Norfolk scams: Washing machine fraudsters and fake WhatsApp messages

A computer user views the Loyaltybuild website as the credit card details of up to half a million pe

Norfolk Trading Standards is warning people about WhatsApp and washing machine scams. - Credit: PA Archive/PA Images

Fraudsters are always on the look out for new ways to scam people out of their hard earned cash, here are some of the latest tricks to watch out for.

From scammers pretending to be family members on WhatsApp to fraudulent washing machine salespeople, it's worth keeping alert.

Fraudulent washing machine salespeople

This scam has seen families in Norfolk receive telephone cold calls stating their washing machine's warranty has expired and needs extending.

The caller then attempts to gather personal and financial details from the call recipient.

Norfolk Trading Standards said if someone receives this call they should not give or confirm any details and hang up.

It said if people needed to check on warranty details of goods within their home, they should contact the business where they purchased the item directly.

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Fake WhatsApp family member messages

This scam which has already been doing the rounds in Norfolk has returned.

Trading Standards is warning residents to be aware of WhatsApp messages where scammers attempt to impersonate family members to steal money

The message will often claim "my phone is broken’" or "I’ve just changed my number" and the message will say that "you can contact me from here now" and "delete my old number".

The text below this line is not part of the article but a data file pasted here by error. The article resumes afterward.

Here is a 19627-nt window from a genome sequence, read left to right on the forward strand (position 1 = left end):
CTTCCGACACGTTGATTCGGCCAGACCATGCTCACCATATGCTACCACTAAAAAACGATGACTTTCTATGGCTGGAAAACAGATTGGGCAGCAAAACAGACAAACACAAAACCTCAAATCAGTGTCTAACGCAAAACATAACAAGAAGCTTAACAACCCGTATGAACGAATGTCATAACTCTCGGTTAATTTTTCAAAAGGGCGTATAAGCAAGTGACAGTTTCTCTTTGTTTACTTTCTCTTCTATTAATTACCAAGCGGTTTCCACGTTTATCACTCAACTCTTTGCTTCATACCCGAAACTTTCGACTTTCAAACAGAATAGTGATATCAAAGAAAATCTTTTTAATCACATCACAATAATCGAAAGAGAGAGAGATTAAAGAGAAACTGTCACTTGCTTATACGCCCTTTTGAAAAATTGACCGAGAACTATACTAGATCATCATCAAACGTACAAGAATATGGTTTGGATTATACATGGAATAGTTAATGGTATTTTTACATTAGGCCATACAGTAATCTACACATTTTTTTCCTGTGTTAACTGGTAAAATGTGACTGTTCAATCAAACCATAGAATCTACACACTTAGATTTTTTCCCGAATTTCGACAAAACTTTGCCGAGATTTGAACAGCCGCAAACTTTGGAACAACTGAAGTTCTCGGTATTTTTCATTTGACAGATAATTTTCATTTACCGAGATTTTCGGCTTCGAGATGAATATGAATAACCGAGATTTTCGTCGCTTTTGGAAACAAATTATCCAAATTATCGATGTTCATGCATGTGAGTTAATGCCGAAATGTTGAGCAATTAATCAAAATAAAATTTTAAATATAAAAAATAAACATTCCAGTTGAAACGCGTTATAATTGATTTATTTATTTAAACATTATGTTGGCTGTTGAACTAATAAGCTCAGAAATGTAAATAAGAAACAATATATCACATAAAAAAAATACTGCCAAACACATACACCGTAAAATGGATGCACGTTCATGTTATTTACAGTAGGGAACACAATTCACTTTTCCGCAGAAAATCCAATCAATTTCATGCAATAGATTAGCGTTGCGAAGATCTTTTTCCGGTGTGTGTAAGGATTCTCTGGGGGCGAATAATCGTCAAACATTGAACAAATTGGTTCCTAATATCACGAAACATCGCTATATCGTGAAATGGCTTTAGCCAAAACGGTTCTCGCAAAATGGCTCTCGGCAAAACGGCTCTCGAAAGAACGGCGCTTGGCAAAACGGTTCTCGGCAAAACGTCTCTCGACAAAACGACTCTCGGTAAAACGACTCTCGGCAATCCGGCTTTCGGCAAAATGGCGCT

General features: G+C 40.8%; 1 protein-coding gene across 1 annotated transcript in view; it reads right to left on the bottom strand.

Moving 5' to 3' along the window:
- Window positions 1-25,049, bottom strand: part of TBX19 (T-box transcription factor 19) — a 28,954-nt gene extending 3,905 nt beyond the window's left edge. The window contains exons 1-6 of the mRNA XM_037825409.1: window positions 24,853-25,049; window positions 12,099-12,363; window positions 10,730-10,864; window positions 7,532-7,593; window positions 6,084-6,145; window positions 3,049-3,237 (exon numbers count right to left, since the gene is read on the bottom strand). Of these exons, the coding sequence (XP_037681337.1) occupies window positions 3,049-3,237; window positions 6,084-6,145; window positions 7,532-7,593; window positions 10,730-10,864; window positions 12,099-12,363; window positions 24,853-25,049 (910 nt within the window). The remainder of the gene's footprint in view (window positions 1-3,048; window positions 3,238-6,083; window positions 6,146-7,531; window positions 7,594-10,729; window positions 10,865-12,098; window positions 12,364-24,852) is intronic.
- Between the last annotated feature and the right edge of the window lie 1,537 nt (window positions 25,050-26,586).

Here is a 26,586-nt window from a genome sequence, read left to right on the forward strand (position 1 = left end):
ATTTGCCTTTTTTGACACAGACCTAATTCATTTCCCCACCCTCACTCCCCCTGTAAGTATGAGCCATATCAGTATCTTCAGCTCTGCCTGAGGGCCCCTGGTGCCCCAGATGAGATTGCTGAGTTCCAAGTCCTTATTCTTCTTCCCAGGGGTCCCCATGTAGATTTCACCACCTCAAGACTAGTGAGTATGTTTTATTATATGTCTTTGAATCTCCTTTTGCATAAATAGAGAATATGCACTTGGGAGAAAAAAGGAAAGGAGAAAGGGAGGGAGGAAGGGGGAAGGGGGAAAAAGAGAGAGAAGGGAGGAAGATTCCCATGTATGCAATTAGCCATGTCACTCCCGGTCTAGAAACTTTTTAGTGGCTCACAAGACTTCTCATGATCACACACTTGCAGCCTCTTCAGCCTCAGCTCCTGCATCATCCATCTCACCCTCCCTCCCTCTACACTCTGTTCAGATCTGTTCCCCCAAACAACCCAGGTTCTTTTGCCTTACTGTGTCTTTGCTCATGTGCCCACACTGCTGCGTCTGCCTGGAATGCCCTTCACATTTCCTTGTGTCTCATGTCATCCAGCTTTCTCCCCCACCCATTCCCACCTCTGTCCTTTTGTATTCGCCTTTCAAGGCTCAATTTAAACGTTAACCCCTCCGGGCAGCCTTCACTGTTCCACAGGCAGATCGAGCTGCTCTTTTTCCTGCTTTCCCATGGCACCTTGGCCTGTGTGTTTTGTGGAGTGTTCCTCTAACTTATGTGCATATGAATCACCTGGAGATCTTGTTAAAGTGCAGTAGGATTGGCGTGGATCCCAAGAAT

If the message is responded to, further messages will follow generally leading to a problem being presented that needs money to be transferred.

Council advice is to always be suspicious about messages of this type, especially if a request for money is involved, and to try and contact the person who the message claims to be from via another method.

Fake Omicron PCR tests 

People are being warned of scam emails which claim to be from the NHS and offer tests for the Omicron variant of Covid-19.

The fake email offers new PCR test kits that detect the Covid variant, and claims that taking the tests means people can avoid the new restrictions.

A link within the email leads to a fake NHS website that may ask for payment or bank details in order to secure a testing kit.

Any emails received that offer such tests should be forwarded to the government at